Plant DetailShow Menu

Sideroxylon lanuginosum

Previously known as:

  • Bumelia lanuginosa
Phonetic Spelling
sid-der-ox-ZA-lon lan-ee-gih-NEE-sum
Description

Gum bumelia is a deciduous shrub or small to medium tree that is found in the south-central USA and Mexico in the Sapodilla family. It naturally is found at the edges of woodlands, along streams and ponds, and in fencerows and abandoned pastures. The short branches form an oval crown and the tree may reach 45 feet tall and 30 feet wide. The branches often have thorns. The tree flowers in early summer with clusters of small white flowers in the axils of the leaves. Small fruits mature to black in the fall.

This tree does well in sun to part shade in any well-drained soils including rocky ones. It is rarely used in landscapes and may be hard to find. However, it can be utilized in a naturalized setting or a native garden.

Insects, Diseases, and Other Plant Problems:  No serious problems.

See this plant in the following landscape:
Cultivars / Varieties:
Tags:
#showy flowers#deciduous#small tree#drought tolerant#white flowers#wildlife plant#low maintenance#showy fruits#stream banks#summer flowers#milky sap#fruits fall#black fruits#deciduous tree#rocky soils tolerant#bird friendly#dry soils tolerant#woodland garden
 
Cultivars / Varieties:
Tags:
#showy flowers#deciduous#small tree#drought tolerant#white flowers#wildlife plant#low maintenance#showy fruits#stream banks#summer flowers#milky sap#fruits fall#black fruits#deciduous tree#rocky soils tolerant#bird friendly#dry soils tolerant#woodland garden
  • Attributes:
    Genus:
    Sideroxylon
    Species:
    lanuginosum
    Family:
    Sapotaceae
    Uses (Ethnobotany):
    The Kiowa and Comanche tribes use the fruit for food and a substance in the outer bark as chewing gum.
    Life Cycle:
    Woody
    Country Or Region Of Origin:
    South central U.S.A. and Mexico
    Distribution:
    AZ , LA , NM , OK , TX
    Wildlife Value:
    Wildlife will eat the fruit and bees visit the flowers
    Play Value:
    Attracts Pollinators
    Wildlife Food Source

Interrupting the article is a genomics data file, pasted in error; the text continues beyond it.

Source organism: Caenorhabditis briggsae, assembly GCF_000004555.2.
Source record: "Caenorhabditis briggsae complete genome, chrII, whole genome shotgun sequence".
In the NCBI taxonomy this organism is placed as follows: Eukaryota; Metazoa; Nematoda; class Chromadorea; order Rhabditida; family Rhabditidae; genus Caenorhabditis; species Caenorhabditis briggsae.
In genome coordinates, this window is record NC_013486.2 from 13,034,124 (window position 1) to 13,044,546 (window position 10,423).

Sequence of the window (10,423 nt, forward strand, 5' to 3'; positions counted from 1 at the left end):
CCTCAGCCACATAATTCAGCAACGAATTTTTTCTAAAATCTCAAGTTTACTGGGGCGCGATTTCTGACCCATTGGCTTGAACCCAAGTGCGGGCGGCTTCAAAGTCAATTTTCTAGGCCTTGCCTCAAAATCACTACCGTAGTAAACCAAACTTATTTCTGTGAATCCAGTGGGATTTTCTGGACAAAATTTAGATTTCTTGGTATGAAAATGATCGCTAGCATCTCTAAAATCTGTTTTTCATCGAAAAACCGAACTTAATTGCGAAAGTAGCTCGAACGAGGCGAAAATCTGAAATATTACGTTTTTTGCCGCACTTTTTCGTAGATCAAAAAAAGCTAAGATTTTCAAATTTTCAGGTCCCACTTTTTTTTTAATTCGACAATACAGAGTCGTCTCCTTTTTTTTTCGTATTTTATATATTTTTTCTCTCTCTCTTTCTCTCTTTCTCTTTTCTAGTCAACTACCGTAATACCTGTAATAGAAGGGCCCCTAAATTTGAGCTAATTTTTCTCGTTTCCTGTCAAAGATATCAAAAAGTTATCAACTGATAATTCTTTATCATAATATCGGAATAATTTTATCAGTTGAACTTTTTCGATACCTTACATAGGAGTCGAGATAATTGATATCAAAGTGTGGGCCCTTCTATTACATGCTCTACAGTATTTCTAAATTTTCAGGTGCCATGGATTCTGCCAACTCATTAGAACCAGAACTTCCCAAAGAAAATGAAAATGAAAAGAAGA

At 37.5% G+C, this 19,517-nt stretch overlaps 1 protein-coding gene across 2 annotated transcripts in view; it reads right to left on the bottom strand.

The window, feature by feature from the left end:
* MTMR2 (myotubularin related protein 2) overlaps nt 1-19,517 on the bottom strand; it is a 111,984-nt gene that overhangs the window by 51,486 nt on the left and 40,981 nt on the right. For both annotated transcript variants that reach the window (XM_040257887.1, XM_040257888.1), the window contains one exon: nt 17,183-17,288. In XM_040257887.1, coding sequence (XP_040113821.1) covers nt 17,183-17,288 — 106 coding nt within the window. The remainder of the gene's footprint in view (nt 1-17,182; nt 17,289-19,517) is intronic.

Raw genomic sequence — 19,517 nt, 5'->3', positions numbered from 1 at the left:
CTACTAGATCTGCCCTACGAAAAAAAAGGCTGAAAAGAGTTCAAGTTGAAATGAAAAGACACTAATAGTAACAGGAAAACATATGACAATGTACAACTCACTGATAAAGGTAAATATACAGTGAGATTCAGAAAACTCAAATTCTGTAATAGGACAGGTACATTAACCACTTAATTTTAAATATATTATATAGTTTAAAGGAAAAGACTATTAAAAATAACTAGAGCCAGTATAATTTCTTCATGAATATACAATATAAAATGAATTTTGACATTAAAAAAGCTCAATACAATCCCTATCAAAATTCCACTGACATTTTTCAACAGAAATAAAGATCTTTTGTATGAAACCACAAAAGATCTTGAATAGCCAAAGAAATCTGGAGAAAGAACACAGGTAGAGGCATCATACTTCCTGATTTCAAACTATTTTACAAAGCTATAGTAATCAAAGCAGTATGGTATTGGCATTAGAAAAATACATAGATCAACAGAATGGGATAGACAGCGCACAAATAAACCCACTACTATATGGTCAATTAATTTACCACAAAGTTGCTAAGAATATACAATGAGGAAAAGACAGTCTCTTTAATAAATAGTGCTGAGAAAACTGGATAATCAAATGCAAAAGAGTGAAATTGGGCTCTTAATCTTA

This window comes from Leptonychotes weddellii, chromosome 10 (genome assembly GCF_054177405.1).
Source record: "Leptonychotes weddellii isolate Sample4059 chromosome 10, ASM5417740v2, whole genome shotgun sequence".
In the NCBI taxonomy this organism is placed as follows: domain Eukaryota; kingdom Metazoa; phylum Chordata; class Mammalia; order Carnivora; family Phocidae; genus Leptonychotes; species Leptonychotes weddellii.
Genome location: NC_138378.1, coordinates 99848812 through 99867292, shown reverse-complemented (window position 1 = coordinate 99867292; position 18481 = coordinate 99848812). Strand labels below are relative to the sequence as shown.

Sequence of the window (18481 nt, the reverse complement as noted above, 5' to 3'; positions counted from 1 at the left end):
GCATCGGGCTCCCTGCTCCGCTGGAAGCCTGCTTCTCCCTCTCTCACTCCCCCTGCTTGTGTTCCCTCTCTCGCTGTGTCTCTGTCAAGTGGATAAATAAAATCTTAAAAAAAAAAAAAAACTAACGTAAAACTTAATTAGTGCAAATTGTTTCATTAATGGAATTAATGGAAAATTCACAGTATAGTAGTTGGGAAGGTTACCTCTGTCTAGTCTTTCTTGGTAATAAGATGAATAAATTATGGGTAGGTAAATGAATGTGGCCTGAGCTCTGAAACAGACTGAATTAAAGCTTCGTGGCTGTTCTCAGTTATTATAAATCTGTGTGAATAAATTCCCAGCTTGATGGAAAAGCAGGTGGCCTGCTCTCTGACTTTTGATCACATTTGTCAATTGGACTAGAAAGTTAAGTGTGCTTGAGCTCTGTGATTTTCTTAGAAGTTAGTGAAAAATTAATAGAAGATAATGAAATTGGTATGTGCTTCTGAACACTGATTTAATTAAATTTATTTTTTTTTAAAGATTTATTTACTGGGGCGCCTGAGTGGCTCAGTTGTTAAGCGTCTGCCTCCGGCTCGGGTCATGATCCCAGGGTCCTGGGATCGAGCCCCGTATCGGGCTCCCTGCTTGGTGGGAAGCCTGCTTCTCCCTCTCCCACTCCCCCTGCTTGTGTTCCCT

Edibility:
    Fruit is edible but should be eaten in small quantities to prevent belly aches.
    Dimensions:
    Height: 15 ft. 0 in. - 45 ft. 0 in.
    Width: 10 ft. 0 in. - 30 ft. 0 in.
  • Whole Plant Traits:
    Plant Type:
    Tree
    Woody Plant Leaf Characteristics:
    Deciduous
    Growth Rate:
    Medium
    Maintenance:
    Low
    Texture:
    Coarse
    Appendage:
    Thorns
  • Cultural Conditions:
    Light:
    Full sun (6 or more hours of direct sunlight a day)
    Partial Shade (Direct sunlight only part of the day, 2-6 hours)
    Soil Texture:
    Sand
    Shallow Rocky
    Soil Drainage:
    Good Drainage
    Occasionally Dry
    Very Dry
    Available Space To Plant:
    12-24 feet
    24-60 feet
    USDA Plant Hardiness Zone:
    6a, 6b, 7b, 7a, 8a, 8b, 9a, 9b, 10b, 10a
  • Fruit:
    Fruit Color:
    Black
    Fruit Value To Gardener:
    Showy
    Display/Harvest Time:
    Fall
    Fruit Type:
    Berry
    Fruit Length:
    < 1 inch
    Fruit Width:
    < 1 inch
    Fruit Description:
    1/2" long slender shiny globular black fruits mature in the fall with a single seed inside. Occurs singly or in groups of 2-3.
  • Flowers:
    Flower Color:
    White
    Flower Inflorescence:
    Insignificant
    Flower Value To Gardener:
    Showy
    Flower Bloom Time:
    Summer
    Flower Petals:
    4-5 petals/rays
    Flower Size:
    < 1 inch
    Flower Description:
    Tiny 5-petaled white flowers appear in clusters in leaf axils on short hairy stems.
  • Leaves:
    Woody Plant Leaf Characteristics:
    Deciduous
    Deciduous Leaf Fall Color:
    Gold/Yellow
    Insignificant
    Leaf Type:
    Simple
    Leaf Arrangement:
    Alternate
    Leaf Shape:
    Oblong
    Obovate
    Leaf Margin:
    Entire
    Hairs Present:
    Yes
    Leaf Length:
    1-3 inches
    Leaf Width:
    < 1 inch
    Leaf Description:
    2-3" long and 1 inch wide oblong to obovate are alternate or in clusters on the stem. The tip and base are both tapered. Margins are entire and rolled down. The undersides are hairy. Unexceptional yellow fall color.
  • Bark:
    Bark Color:
    Dark Brown
    Dark Gray
    Surface/Attachment:
    Furrowed
    Ridges
    Bark Description:
    The bark is brown to gray with flattened ridges and deep furrows on mature trees
  • Stem:
    Stem Color:
    Brown/Copper
    Stem Is Aromatic:
    No
    Stem Form:
    Zig Zags
    Stem Surface:
    Hairy (pubescent)
    Stem Description:
    Short stout hairy branches have sharp thorns and exude a milky sap.
  • Landscape:
    Landscape Location:
    Naturalized Area
    Riparian
    Woodland
    Landscape Theme:
    Native Garden
    Design Feature:
    Small Tree
    Attracts:
    Songbirds
    Resistance To Challenges:
    Drought
    Dry Soil
    Problems:
    Spines/Thorns